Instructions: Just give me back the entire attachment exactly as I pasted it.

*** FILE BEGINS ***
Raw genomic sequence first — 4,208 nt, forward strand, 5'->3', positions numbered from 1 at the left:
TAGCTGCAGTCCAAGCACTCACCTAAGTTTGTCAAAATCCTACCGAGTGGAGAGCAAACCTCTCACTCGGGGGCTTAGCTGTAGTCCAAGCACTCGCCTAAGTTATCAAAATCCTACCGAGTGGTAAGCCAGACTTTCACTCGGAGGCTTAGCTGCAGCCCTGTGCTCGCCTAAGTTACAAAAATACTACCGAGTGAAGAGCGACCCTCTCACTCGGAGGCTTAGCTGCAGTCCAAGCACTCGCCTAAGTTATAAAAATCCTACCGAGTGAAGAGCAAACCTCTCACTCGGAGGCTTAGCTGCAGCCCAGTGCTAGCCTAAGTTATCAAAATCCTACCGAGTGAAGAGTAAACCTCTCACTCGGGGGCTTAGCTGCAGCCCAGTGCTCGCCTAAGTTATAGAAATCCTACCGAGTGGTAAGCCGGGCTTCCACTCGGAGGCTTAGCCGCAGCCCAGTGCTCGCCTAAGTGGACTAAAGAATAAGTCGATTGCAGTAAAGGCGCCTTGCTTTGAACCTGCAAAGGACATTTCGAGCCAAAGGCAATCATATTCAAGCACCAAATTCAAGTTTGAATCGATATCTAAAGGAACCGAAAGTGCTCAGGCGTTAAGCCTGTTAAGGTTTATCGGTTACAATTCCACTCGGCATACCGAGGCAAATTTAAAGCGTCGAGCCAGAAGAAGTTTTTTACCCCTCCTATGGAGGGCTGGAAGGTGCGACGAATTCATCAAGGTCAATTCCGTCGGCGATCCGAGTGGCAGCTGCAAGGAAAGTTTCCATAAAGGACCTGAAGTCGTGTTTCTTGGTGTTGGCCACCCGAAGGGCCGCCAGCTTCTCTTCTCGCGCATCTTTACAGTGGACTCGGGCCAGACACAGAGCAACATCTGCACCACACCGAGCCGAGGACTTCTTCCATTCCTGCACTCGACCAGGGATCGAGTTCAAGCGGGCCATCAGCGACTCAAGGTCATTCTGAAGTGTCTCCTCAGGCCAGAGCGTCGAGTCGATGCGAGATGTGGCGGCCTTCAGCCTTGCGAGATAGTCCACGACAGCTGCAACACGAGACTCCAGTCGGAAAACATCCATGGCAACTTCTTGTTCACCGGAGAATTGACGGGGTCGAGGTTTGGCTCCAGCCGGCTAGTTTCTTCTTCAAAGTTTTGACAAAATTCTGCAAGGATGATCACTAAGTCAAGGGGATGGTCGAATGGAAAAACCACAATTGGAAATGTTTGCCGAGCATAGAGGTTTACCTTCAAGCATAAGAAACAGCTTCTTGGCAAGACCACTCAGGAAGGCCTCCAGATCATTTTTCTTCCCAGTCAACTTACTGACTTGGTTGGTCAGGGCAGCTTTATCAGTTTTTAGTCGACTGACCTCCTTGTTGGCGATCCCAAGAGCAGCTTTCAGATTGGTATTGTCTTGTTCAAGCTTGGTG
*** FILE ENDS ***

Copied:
Raw genomic sequence first — 4,208 nt, forward strand, 5'->3', positions numbered from 1 at the left:
TAGCTGCAGTCCAAGCACTCACCTAAGTTTGTCAAAATCCTACCGAGTGGAGAGCAAACCTCTCACTCGGGGGCTTAGCTGTAGTCCAAGCACTCGCCTAAGTTATCAAAATCCTACCGAGTGGTAAGCCAGACTTTCACTCGGAGGCTTAGCTGCAGCCCTGTGCTCGCCTAAGTTACAAAAATACTACCGAGTGAAGAGCGACCCTCTCACTCGGAGGCTTAGCTGCAGTCCAAGCACTCGCCTAAGTTATAAAAATCCTACCGAGTGAAGAGCAAACCTCTCACTCGGAGGCTTAGCTGCAGCCCAGTGCTAGCCTAAGTTATCAAAATCCTACCGAGTGAAGAGTAAACCTCTCACTCGGGGGCTTAGCTGCAGCCCAGTGCTCGCCTAAGTTATAGAAATCCTACCGAGTGGTAAGCCGGGCTTCCACTCGGAGGCTTAGCCGCAGCCCAGTGCTCGCCTAAGTGGACTAAAGAATAAGTCGATTGCAGTAAAGGCGCCTTGCTTTGAACCTGCAAAGGACATTTCGAGCCAAAGGCAATCATATTCAAGCACCAAATTCAAGTTTGAATCGATATCTAAAGGAACCGAAAGTGCTCAGGCGTTAAGCCTGTTAAGGTTTATCGGTTACAATTCCACTCGGCATACCGAGGCAAATTTAAAGCGTCGAGCCAGAAGAAGTTTTTTACCCCTCCTATGGAGGGCTGGAAGGTGCGACGAATTCATCAAGGTCAATTCCGTCGGCGATCCGAGTGGCAGCTGCAAGGAAAGTTTCCATAAAGGACCTGAAGTCGTGTTTCTTGGTGTTGGCCACCCGAAGGGCCGCCAGCTTCTCTTCTCGCGCATCTTTACAGTGGACTCGGGCCAGACACAGAGCAACATCTGCACCACACCGAGCCGAGGACTTCTTCCATTCCTGCACTCGACCAGGGATCGAGTTCAAGCGGGCCATCAGCGACTCAAGGTCATTCTGAAGTGTCTCCTCAGGCCAGAGCGTCGAGTCGATGCGAGATGTGGCGGCCTTCAGCCTTGCGAGATAGTCCACGACAGCTGCAACACGAGACTCCAGTCGGAAAACATCCATGGCAACTTCTTGTTCACCGGAGAATTGACGGGGTCGAGGTTTGGCTCCAGCCGGCTAGTTTCTTCTTCAAAGTTTTGACAAAATTCTGCAAGGATGATCACTAAGTCAAGGGGATGGTCGAATGGAAAAACCACAATTGGAAATGTTTGCCGAGCATAGAGGTTTACCTTCAAGCATAAGAAACAGCTTCTTGGCAAGACCACTCAGGAAGGCCTCCAGATCATTTTTCTTCCCAGTCAACTTACTGACTTGGTTGGTCAGGGCAGCTTTATCAGTTTTTAGTCGACTGACCTCCTTGTTGGCGATCCCAAGAGCAGCTTTCAGATTGGTATTGTCTTGTTCAAGCTTGGTG